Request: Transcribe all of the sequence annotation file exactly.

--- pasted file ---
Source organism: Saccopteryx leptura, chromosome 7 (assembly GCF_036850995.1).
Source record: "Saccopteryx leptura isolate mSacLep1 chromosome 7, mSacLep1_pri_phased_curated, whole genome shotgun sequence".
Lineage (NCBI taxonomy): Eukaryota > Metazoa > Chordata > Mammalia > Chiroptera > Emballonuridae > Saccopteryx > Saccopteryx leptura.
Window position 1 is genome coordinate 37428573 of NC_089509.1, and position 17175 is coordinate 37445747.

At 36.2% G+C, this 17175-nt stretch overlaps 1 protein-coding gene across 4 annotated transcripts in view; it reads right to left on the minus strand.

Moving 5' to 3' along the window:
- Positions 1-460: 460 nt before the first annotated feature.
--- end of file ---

Source organism: Saccopteryx leptura, chromosome 7 (assembly GCF_036850995.1).
Source record: "Saccopteryx leptura isolate mSacLep1 chromosome 7, mSacLep1_pri_phased_curated, whole genome shotgun sequence".
Lineage (NCBI taxonomy): Eukaryota > Metazoa > Chordata > Mammalia > Chiroptera > Emballonuridae > Saccopteryx > Saccopteryx leptura.
Window position 1 is genome coordinate 37428573 of NC_089509.1, and position 17175 is coordinate 37445747.

At 36.2% G+C, this 17175-nt stretch overlaps 1 protein-coding gene across 4 annotated transcripts in view; it reads right to left on the minus strand.

Moving 5' to 3' along the window:
- Positions 1-460: 460 nt before the first annotated feature.